midlifeflyer

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midlifeflyer last won the day on December 15 2018

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About midlifeflyer

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  1. No "argue" required. Just one word if it's a safety issue. "Unable." Perhaps a few extra words to make it clearer.
  2. The related issue is controller knowledge of aircraft limitations, including "relative speed" and what that means for operation. This may or may not be the case, but just to illustrate, It sounded like the controller was anticipating (1) keeping speed up and (2) slowing down so quickly as to be able to make an early exit. Speed-related sequencing at a towered airport is, in the real world, a mutual issue, whatever "the book" might say about each's responsibilities. (BTW, we got one of those last second go-arounds on a dual night cross country with a primary student at a Class B airport. It was fun.)
  3. Hey, you got an apology on the fly. A controller once turned me on base in front of one and only apologized to the jet.
  4. It's not about reading manuals. It's about learning about a variety of procedures. Sometimes we learn about them in advance, sometimes "on the fly," as you did. Sometimes we learn it from an article or thread. Sometimes it's intellectual curiosity. In my case it's all three. I lived in Denver 20 years so I was exposed to it often, just like others who fly where these exist. I came across the GTN/Garmin database difference in another thread on another forum. I find things that might be i the manual because, as a CFII who teaches in airplanes with a variety of equipment, I feel it is my responsibility to know ow my students' equipment works.
  5. A correction: Apparently the latest Garmin models do include Radar Vector SIDs in the Garmin database. I just checked two of them to be sure. I was able to load the DENVER SID from the Garmin database into a GTN unit, but not the Jepp database. (Lack of consistency between the two databases is not unheard-of). I could not load it from the IFD database. This must be a pretty recent thing. The most current version of the GTN user guide still says "NOTE: Vector-only departures are not available in the Procedures database as the GTN 7XX cannot provide navigational guidance on vectored legs." In the GTN using Garmin's database, it asks for your departing runway and transition, and creates an initial runway heading waypoint,, which it labels as "vectors," followed by a direct route to your transition. It seems to be a decent compromise. It appears in the database so avoids the potential confusion of being assigned it but not seeing it listed. OTOH, since there is no route structure, the "Vectors" announcement makes clear it's not a route to be followed.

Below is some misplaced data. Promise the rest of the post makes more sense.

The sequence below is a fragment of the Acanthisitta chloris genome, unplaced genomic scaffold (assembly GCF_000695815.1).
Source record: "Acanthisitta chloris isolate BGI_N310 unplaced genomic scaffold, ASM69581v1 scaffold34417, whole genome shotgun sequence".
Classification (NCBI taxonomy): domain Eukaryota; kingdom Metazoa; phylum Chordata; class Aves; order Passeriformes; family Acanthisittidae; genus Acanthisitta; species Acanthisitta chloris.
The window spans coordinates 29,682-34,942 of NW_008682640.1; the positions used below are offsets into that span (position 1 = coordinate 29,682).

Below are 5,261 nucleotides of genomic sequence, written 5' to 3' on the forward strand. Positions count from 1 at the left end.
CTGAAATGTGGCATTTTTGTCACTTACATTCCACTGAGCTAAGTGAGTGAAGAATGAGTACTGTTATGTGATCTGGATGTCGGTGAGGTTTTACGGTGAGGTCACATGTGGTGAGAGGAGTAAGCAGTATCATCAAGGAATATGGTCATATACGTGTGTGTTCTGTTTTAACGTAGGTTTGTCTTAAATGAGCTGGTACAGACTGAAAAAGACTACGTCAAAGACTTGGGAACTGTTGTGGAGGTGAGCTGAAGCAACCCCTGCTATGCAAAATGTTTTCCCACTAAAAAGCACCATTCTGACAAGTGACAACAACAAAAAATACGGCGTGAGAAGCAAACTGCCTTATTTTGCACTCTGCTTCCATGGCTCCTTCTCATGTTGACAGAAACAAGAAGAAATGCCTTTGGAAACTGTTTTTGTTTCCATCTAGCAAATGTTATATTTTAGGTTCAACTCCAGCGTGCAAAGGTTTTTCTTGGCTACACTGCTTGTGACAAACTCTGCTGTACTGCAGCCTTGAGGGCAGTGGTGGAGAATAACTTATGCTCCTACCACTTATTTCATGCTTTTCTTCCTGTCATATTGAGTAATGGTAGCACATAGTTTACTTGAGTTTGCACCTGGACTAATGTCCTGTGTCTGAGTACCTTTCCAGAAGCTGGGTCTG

6. There is not a pure vector departure out of the Dallas area. I don't know if this is universal, but my impression is, if there is a pure vector departure and there is a departure named after the airport, that's the one it will be.
  7. Every EFB which has official SID charts has official SID charts. That includes FlyQ. And since the DENVER SID has no routes, FlyQ doesn't load it. Basically, if a procedure has no routes at all, there is nothing to load. Here's the FlyQ screen if you try to load DENVER.
  8. This. The only post-private FAA certificate or rating which requires solo time - meaning the only human on board - is the commercial (unless you are using the "performing the duties" substitute). Of course, logging solo fir that purpose doesn't require that column. BTW, I knew someone who had his commercial checkride terminated because he didn't log enough.
  9. Yes, the charts are of course available, just like in paper and every EFB. And all of them which have a route can be sent into the flight plan of those EFBs which have that functionionality and to a box with the proper certification. I was only differentiating those which don't have a routing, like the DENVER. For example, the same list from the same airport in the route advisor procedure selector, minus one.
  10. One thing a little different about the DENVER SID (and a few others) is, if you have Foreflight, you will notice it doesn't come up in the procedure advisor. It doesn't even come up in a Garmin or IFD certified box. That's because it is literally a "pure" vectored SID. There is no route to intercept, so nothing for it to load on your map or flight plan.
  11. "Pure" Radar vector SIDs are quite common. remember, a SID and a STAR are nothing more than canned clearances common to an area. Anything which can be the subject of ATC instructions for departure or arrival can be the content,
  12. Well, I haven't had a chart book for...let me check...a bit over 8.5 years. But I have flown without "own ship" position on a tablet and the charts work just fine.
  13. In the Denver area, KOA radio was one of those high-power stations. It's just about on the edge of the Class D at KAPA. Used to fly back home form new Mexico navigating to it while listening to football.